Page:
Washington, DC - Patrick Yoes, National President of the Fraternal Order of Police, applauded the news that Representative Donald J. Bacon (R-NE) reintroduced the “LEOSA Reform Act” with Representative E.R. “Henry” Cuellar (D-TX). The bill, H.R. 1210, has two additional original cosponsors—Representatives John H. Rutherford (R-FL) and Peter A. Stauber (R-MN).
“Law enforcement officers are targets—in uniform and out, on-duty and off. The Law Enforcement Officers’ Safety Act (LEOSA) provides that qualified active and retired officers can protect themselves and others even if off duty or after retirement,” Yoes said. “The LEOSA Reform Act doesn’t increase the number of officers who can carry under the statute. Instead, it makes sure our officers are physically safe and protected from legal jeopardy by closing existing loopholes and harmonizing State and Federal laws.”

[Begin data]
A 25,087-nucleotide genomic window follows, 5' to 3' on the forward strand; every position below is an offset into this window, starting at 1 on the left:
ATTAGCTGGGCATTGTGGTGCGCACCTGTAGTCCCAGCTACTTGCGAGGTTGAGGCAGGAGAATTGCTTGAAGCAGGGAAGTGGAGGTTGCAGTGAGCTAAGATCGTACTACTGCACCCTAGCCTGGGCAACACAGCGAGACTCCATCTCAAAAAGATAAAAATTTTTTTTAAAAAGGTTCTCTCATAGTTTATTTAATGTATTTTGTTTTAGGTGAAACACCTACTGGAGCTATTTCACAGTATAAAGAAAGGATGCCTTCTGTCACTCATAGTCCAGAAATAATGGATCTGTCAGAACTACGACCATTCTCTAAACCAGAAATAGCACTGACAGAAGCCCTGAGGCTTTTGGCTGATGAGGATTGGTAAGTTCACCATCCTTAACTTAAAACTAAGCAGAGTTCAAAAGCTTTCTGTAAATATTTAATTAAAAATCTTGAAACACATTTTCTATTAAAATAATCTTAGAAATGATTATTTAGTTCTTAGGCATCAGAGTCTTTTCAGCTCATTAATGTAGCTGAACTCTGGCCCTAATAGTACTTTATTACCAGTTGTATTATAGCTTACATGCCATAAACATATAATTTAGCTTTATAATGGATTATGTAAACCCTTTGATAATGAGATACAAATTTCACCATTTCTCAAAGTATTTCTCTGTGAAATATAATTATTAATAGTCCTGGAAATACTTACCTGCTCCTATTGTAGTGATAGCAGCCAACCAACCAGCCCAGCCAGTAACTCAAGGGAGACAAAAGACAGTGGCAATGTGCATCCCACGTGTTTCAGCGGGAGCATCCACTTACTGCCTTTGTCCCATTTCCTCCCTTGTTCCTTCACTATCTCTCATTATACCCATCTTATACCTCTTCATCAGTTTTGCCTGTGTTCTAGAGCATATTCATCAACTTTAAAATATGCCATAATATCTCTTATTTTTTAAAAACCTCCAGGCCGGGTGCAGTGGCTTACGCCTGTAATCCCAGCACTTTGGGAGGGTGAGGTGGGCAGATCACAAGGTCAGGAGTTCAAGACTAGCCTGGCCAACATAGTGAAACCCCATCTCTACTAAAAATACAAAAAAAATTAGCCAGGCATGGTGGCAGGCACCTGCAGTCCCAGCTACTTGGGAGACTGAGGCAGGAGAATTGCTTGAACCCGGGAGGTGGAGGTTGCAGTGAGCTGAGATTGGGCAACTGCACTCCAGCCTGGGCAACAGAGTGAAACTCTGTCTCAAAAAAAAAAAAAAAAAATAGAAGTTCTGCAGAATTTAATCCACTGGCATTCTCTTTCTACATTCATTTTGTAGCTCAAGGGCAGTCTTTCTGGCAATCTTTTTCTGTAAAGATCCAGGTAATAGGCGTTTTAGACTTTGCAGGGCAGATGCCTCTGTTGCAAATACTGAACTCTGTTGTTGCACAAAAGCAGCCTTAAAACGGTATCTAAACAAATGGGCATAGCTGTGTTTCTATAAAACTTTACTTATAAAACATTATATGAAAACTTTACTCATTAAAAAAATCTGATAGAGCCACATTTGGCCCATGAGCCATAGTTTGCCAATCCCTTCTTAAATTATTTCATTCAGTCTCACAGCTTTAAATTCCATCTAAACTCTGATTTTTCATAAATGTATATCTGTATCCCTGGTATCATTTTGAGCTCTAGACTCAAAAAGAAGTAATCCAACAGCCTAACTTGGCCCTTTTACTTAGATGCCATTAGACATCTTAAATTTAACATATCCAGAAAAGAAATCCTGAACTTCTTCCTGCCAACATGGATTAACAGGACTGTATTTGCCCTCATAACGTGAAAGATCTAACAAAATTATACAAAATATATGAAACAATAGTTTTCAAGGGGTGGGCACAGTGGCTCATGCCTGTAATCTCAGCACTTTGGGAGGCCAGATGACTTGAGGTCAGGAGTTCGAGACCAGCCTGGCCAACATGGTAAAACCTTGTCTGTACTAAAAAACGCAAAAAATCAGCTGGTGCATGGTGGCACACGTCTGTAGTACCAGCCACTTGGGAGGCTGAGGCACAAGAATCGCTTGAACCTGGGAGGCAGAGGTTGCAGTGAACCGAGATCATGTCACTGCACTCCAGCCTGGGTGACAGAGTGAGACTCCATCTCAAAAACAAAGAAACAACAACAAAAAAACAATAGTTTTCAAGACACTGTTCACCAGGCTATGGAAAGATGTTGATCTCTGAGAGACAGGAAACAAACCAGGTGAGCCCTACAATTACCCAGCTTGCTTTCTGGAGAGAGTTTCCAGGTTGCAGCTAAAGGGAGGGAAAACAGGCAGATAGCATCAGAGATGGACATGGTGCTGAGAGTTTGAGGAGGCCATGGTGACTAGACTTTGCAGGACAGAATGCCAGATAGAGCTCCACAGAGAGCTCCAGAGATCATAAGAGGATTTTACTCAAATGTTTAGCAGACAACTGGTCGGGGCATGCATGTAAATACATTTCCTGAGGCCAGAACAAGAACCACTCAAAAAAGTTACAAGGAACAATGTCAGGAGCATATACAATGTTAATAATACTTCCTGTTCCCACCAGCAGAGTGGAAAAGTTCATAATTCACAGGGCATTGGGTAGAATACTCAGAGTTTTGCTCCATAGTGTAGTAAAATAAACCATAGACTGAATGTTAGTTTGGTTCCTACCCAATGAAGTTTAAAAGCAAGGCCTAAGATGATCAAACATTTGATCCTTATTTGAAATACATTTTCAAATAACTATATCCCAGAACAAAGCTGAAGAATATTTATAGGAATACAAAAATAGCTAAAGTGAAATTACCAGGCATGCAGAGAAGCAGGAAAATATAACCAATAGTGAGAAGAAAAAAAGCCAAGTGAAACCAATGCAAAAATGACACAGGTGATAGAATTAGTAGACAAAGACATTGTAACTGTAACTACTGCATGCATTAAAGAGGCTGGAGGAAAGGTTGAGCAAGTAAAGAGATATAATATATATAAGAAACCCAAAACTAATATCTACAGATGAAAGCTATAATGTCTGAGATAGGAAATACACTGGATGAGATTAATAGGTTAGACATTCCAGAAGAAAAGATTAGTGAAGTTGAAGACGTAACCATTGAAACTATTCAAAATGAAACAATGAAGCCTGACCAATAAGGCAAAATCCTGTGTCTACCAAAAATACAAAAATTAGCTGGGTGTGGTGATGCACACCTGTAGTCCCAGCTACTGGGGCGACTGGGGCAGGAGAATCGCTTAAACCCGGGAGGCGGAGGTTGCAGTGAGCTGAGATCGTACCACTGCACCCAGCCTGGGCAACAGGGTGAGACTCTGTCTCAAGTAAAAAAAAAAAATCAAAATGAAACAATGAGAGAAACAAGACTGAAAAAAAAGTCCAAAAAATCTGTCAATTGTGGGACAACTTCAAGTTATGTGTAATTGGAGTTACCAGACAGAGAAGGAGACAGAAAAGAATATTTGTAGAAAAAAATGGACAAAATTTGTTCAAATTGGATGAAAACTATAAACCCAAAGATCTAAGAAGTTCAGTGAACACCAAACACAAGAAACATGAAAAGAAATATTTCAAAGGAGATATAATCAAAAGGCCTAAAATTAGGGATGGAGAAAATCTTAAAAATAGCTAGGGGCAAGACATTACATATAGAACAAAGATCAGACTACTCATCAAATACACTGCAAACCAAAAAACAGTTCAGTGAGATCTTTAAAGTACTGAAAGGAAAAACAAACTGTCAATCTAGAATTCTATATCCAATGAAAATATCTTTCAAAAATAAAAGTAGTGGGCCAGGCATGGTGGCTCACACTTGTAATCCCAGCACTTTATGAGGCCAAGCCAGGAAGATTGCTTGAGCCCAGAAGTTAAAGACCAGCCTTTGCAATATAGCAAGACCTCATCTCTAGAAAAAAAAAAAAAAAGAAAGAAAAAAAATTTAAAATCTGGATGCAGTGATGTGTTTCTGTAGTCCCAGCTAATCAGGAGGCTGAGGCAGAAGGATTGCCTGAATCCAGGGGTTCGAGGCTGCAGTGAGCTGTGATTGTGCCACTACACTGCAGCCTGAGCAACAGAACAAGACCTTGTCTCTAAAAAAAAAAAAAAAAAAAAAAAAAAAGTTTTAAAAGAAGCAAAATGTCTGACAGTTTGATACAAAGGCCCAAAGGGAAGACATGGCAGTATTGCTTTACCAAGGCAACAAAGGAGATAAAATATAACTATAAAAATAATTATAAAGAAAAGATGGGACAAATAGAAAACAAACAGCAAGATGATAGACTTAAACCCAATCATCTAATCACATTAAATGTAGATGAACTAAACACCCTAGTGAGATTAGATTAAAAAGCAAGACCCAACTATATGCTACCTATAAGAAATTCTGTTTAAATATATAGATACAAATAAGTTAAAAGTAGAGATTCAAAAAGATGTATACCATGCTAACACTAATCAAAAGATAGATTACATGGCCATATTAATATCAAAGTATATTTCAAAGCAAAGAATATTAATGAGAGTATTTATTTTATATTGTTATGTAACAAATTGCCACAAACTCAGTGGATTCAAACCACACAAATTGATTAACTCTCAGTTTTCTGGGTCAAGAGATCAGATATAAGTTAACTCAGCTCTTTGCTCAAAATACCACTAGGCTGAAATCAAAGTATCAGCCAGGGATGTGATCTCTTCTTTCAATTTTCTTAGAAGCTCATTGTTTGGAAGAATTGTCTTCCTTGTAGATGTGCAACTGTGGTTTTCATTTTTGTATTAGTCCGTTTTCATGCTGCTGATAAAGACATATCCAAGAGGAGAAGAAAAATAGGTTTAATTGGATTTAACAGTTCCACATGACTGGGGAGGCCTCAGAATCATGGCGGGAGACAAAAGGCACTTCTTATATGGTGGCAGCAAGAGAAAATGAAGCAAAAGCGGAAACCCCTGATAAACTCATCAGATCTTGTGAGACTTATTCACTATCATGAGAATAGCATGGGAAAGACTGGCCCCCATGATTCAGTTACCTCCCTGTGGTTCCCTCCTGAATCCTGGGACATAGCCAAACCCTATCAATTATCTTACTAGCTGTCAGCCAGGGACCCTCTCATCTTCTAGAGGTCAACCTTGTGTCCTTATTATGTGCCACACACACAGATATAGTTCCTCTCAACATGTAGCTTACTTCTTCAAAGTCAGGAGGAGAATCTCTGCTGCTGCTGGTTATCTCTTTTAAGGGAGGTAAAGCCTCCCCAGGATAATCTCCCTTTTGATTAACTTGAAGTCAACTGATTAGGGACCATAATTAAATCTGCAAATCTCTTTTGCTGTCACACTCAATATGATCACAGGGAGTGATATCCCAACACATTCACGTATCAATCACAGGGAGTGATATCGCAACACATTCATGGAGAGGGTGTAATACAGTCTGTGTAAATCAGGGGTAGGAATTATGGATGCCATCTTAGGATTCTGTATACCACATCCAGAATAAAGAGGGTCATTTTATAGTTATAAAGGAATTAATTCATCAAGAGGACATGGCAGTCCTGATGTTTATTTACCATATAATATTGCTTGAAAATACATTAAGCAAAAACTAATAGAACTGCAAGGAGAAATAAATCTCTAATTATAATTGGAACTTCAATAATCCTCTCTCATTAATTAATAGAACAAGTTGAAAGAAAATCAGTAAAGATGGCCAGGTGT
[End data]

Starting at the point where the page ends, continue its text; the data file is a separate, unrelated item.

The bill amends the LEOSA, which exempts qualified active and retired law enforcement officers from local and State prohibitions on the carriage of concealed firearms, to ensure that these officers can carry in the same venues as civilian concealed carry permit holders such as schools, national parks, and “common carriers.” The bill also extends the exemption to magazine capacity and would allow active and retired law enforcement officers to access services in U.S. Post Offices, Social Security Administration offices, Veterans Affairs offices, or other Federal facilities without disarming or securing their firearms elsewhere. It would also allow States to affirmatively act to extend the period between training certifications for qualified retired law enforcement officers from 12 months to up to 36 months.
“I am very proud of the work that Representatives Bacon and Cuellar and the FOP have done together on this bill,” said Yoes. “I look forward to that partnership continuing as we move this bill forward.”
The Fraternal Order of Police is the largest law enforcement labor organization in the United States, with more than 356,000 members.